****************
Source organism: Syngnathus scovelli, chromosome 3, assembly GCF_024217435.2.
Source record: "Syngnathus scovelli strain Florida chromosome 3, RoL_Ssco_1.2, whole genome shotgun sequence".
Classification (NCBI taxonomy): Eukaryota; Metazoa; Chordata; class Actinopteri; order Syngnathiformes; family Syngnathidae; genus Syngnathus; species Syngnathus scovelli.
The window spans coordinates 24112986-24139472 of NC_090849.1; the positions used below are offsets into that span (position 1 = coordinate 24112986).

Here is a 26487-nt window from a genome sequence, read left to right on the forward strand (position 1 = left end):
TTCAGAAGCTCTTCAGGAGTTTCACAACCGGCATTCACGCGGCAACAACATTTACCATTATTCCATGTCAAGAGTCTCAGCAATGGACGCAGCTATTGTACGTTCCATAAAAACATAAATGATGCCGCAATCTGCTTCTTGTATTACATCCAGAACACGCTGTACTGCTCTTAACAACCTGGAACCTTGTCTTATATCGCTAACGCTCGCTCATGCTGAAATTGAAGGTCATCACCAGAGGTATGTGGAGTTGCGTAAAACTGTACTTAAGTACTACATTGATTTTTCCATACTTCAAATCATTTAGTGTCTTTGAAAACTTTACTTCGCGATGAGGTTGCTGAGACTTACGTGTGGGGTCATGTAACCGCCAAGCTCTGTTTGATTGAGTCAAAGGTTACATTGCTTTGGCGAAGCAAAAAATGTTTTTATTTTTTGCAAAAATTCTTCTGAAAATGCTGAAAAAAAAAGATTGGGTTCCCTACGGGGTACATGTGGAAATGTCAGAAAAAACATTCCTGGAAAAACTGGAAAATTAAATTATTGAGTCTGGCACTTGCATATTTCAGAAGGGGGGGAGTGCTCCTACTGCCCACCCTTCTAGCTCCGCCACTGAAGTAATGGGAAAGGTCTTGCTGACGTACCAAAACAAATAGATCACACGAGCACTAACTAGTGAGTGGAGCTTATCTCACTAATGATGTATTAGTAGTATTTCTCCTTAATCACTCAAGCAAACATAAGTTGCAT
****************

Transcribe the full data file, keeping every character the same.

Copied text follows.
Source organism: Syngnathus scovelli, chromosome 3, assembly GCF_024217435.2.
Source record: "Syngnathus scovelli strain Florida chromosome 3, RoL_Ssco_1.2, whole genome shotgun sequence".
Classification (NCBI taxonomy): Eukaryota; Metazoa; Chordata; class Actinopteri; order Syngnathiformes; family Syngnathidae; genus Syngnathus; species Syngnathus scovelli.
The window spans coordinates 24112986-24139472 of NC_090849.1; the positions used below are offsets into that span (position 1 = coordinate 24112986).

Here is a 26487-nt window from a genome sequence, read left to right on the forward strand (position 1 = left end):
TTCAGAAGCTCTTCAGGAGTTTCACAACCGGCATTCACGCGGCAACAACATTTACCATTATTCCATGTCAAGAGTCTCAGCAATGGACGCAGCTATTGTACGTTCCATAAAAACATAAATGATGCCGCAATCTGCTTCTTGTATTACATCCAGAACACGCTGTACTGCTCTTAACAACCTGGAACCTTGTCTTATATCGCTAACGCTCGCTCATGCTGAAATTGAAGGTCATCACCAGAGGTATGTGGAGTTGCGTAAAACTGTACTTAAGTACTACATTGATTTTTCCATACTTCAAATCATTTAGTGTCTTTGAAAACTTTACTTCGCGATGAGGTTGCTGAGACTTACGTGTGGGGTCATGTAACCGCCAAGCTCTGTTTGATTGAGTCAAAGGTTACATTGCTTTGGCGAAGCAAAAAATGTTTTTATTTTTTGCAAAAATTCTTCTGAAAATGCTGAAAAAAAAAGATTGGGTTCCCTACGGGGTACATGTGGAAATGTCAGAAAAAACATTCCTGGAAAAACTGGAAAATTAAATTATTGAGTCTGGCACTTGCATATTTCAGAAGGGGGGGAGTGCTCCTACTGCCCACCCTTCTAGCTCCGCCACTGAAGTAATGGGAAAGGTCTTGCTGACGTACCAAAACAAATAGATCACACGAGCACTAACTAGTGAGTGGAGCTTATCTCACTAATGATGTATTAGTAGTATTTCTCCTTAATCACTCAAGCAAACATAAGTTGCAT